Another study concludes that just one sugary drink a day can increase your risk of developing cardiovascular disease.
Last year, researchers in France found even one small glass of soda or sugary juice can increase your chances of getting cancer or having heart problems.
Now, in a study published Wednesday in the Journal of the American Heart Association, California researchers have found one serving daily of a sugary soft drink is associated with a higher risk of cardiovascular disease.
Sugar-sweetened beverages were defined as "caloric soft drinks, sweetened bottled waters or teas, and fruit drinks."
For their study, the scientists questioned 106.178 women free from cardiovascular disease and diabetes mellitus in the California Teachers Study, a cohort of female teachers and administrators who have been followed since 1995.
The women were questioned for 20 years to determine beverage consumption and whether they had been diagnosed with heart disease, stroke or diabetes. during those two decades, many of the women began showing signs of those conditions.
The study found that women who daily consumed fruit drinks with sugar added -- "fruit drink" excluded fruit juices and included only flavored fruity drinks with added sugar -- were 42% more likely to develop cardiovascular disease compared with those who drank no sugary beverages. Frequent soda drinkers had less risk, with a 23% greater likelihood for cardiovascular disease overall.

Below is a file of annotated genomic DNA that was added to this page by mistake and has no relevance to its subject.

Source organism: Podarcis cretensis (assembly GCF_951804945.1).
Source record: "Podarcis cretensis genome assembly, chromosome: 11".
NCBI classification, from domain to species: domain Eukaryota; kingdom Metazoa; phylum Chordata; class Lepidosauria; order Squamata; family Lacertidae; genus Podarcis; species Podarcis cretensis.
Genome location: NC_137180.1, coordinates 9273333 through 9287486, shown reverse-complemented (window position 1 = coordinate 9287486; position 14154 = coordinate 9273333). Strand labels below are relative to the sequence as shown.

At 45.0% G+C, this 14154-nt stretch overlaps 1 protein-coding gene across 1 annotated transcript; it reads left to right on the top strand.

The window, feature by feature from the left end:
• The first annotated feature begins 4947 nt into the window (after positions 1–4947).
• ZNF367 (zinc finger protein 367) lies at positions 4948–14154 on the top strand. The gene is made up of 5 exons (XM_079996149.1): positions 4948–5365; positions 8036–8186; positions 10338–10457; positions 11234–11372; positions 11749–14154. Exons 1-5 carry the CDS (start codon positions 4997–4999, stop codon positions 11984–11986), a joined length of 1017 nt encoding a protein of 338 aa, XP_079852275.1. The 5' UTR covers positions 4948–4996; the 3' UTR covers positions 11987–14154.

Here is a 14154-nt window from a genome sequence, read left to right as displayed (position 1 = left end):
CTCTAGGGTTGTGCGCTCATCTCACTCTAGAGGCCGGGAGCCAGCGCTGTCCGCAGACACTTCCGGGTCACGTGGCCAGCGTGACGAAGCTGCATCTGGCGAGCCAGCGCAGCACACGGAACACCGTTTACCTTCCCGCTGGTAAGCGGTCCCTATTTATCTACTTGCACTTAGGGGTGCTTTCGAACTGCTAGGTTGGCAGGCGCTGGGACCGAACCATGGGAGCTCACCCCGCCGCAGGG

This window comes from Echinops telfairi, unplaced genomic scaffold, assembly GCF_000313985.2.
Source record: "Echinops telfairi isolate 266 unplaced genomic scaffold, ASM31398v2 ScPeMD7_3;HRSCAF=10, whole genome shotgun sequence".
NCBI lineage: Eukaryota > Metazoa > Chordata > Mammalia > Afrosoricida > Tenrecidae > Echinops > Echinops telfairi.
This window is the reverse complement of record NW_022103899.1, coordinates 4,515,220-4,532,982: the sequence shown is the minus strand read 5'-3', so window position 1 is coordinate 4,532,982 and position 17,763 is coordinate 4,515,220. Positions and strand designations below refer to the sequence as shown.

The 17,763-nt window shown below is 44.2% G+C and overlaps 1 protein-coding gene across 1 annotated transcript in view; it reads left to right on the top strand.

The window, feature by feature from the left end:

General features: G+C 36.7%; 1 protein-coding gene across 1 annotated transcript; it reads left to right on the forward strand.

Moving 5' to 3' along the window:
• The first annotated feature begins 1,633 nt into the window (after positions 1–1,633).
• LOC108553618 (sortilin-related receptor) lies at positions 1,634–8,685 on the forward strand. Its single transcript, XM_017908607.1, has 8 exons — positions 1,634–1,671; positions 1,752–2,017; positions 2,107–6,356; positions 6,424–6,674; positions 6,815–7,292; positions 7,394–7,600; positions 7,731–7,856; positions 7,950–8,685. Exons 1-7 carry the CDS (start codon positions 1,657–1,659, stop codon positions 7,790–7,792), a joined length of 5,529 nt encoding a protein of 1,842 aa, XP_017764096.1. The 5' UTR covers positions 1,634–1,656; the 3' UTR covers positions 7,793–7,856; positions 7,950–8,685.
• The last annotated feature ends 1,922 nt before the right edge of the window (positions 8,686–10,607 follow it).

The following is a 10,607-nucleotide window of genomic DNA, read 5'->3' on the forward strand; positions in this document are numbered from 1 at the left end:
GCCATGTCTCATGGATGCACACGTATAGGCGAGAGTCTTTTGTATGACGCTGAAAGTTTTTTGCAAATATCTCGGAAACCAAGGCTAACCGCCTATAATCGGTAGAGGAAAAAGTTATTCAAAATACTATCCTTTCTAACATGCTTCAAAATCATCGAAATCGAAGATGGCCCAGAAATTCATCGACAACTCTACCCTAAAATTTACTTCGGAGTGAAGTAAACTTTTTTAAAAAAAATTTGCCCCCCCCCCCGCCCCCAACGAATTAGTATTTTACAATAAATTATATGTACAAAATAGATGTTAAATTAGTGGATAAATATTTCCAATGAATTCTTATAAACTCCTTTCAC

The American Heart Association advises no added sugar for children younger than age 2, no more than 100 calories from added sugar a day for children older than age 2 and most women, and no more than 150 calories from added sugar a day for most men. That's about 6 teaspoons, or 24 grams, of sugar for children older than age 2 and women, and 9 teaspoons or, 36 grams, of sugar for men.
According to the Mayo Clinic, 1 teaspoon of sugar (which equals about 4 grams) has about 16 calories. A 12-ounce can of regular soda has about 160 calories -- about 10 teaspoons, or 40 grams, of sugar.
"We hypothesize that sugar may increase the risk of cardiovascular diseases in several ways," said lead author Cheryl Anderson, a professor of family and public health at University of California San Diego.
"It raises glucose levels and insulin concentrations in the blood, which may increase appetite and lead to obesity, a major risk factor for cardiovascular disease."
In addition, she said, excessive sugar is associated with inflammation, insulin resistance and Type 2 diabetes.
To avoid consuming too much added sugar, the American Heart Association recommends reading labels. Many foods -- not just beverages -- have sugar added, so checking labels can help keep amounts in check.
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